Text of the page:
This post appeared on Rush The Court’s Big East microsite on Wednesday, but it’s still relevant after the Cardinals dismantled North Carolina A&T in the Second Round the following night. UofL will face much stiffer competition at 5:15 on Saturday in a Colorado St. team that rebounds well, scores efficiently and averages fewer turnovers than all but 12 teams in the country.
With seven regular season games remaining on the schedule in mid-February, Rick Pitino called on his team to win them all. The Cardinals had just lost a demoralizing five-overtime road game to Notre Dame, capping a precipitous three-week fall that saw his team lose four of seven games and drop from #1 in the country all the way out of the top-10. While the Cardinals’ bout with the Irish was heralded by some as the game of the year for its suspense and intensity, Louisville fans shook their heads in resignation after their team choked away an eight-point lead in the final 45 seconds. The team hyped as the strongest national title contender in the Pitino era at Louisville couldn’t seem to generate enough offense outside of Russ Smith, couldn’t seem to generate the fast breaks it desperately needed, and couldn’t seem to close out games.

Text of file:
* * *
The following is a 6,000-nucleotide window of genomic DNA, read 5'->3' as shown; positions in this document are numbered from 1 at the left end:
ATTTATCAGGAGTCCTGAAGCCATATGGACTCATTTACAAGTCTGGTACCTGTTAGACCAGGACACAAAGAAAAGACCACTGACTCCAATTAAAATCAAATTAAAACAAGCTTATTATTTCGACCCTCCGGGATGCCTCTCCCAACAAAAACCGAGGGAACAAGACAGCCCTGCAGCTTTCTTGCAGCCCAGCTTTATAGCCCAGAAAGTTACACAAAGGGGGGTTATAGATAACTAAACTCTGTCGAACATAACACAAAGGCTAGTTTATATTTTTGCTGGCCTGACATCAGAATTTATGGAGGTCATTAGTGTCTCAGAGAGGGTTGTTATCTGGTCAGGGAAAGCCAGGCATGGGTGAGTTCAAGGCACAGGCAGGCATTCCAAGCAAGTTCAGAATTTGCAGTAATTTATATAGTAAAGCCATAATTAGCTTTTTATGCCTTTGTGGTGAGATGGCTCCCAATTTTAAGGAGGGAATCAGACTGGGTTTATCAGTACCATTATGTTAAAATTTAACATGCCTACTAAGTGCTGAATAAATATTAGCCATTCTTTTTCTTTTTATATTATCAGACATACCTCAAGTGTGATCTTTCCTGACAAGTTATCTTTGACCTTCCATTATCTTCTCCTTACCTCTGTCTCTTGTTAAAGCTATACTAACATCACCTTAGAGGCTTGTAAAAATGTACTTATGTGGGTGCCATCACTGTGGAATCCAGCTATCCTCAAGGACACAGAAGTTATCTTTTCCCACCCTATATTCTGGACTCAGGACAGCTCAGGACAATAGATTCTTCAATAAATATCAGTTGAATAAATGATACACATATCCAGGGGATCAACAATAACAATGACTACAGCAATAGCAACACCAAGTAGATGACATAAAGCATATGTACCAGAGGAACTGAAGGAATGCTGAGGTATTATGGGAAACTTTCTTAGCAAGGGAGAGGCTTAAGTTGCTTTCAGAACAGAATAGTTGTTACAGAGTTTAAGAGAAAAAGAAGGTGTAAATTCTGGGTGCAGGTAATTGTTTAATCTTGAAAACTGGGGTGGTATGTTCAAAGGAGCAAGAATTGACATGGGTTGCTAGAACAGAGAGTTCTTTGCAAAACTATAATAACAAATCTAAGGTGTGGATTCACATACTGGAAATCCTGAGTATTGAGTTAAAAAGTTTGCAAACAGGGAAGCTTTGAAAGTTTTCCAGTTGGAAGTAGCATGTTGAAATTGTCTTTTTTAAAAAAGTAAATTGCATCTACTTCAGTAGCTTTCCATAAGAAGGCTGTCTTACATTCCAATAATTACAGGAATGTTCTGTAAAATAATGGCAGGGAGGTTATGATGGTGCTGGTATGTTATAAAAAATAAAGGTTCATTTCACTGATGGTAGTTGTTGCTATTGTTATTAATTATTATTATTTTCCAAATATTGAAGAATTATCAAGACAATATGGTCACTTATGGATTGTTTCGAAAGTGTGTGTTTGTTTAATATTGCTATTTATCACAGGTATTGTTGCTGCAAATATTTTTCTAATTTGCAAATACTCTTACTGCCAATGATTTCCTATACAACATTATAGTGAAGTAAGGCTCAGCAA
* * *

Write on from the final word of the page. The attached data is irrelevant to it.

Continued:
The biggest shocker following Saturday’s big win over Syracuse was this statistic:
Not only was last Saturday Louisville’s first March road win over a ranked team in the past decade, but it was also only the second time the Cardinals had won their first road game of March against anyone––ranked or unranked––in their eight seasons in the Big East. (Bear in mind, Louisville didn’t play a true road game after February in 2007.)
This entry appears on Rush The Court.
The narrative of today’s defensive match up between #1 Louisville and #6 Syracuse has already been explored extensively. A collision of defensive juggernauts: the nation’s first and third most efficient defenses, respectively. The two lead the Big East and are top-five nationally, again, in creating steals. The Cards check in at #2 in the country in turnovers generated; the Orange: #8. Syracuse point guard Michael Carter-Williams leads the conference with a staggering 3.18 steals per game and combines with Brandon Triche to produce 4.8 SPG; Peyton Siva and Russ Smith are top-five, producing a cumulative 4.6 pilfers.
On paper it’s a push, and a juicy storyline to hype. In reality, Syracuse fields an excellent defense, but Louisville’s has the potential to be historic, and it’s just now hitting its stride. Continue reading
I should preface this post by apologizing for this blog’s descent into neglect. The world of part-time retail beckoned, and I abandoned unemployment to answer the call. Having just experienced my first (and last) Maine winter, I sense a return to productivity as the glaciers enshrouding my apartment recede and the roving mammoths’ blood lust subsides. Look forward to more unsubstantiated gossip and juvenile photoshops pertaining to your Louisville Cardinals as my metabolism returns to normal.
What better way to dust off birdswag than with a blog update from Rick Pitino––the Narcan of Louisville sports writing: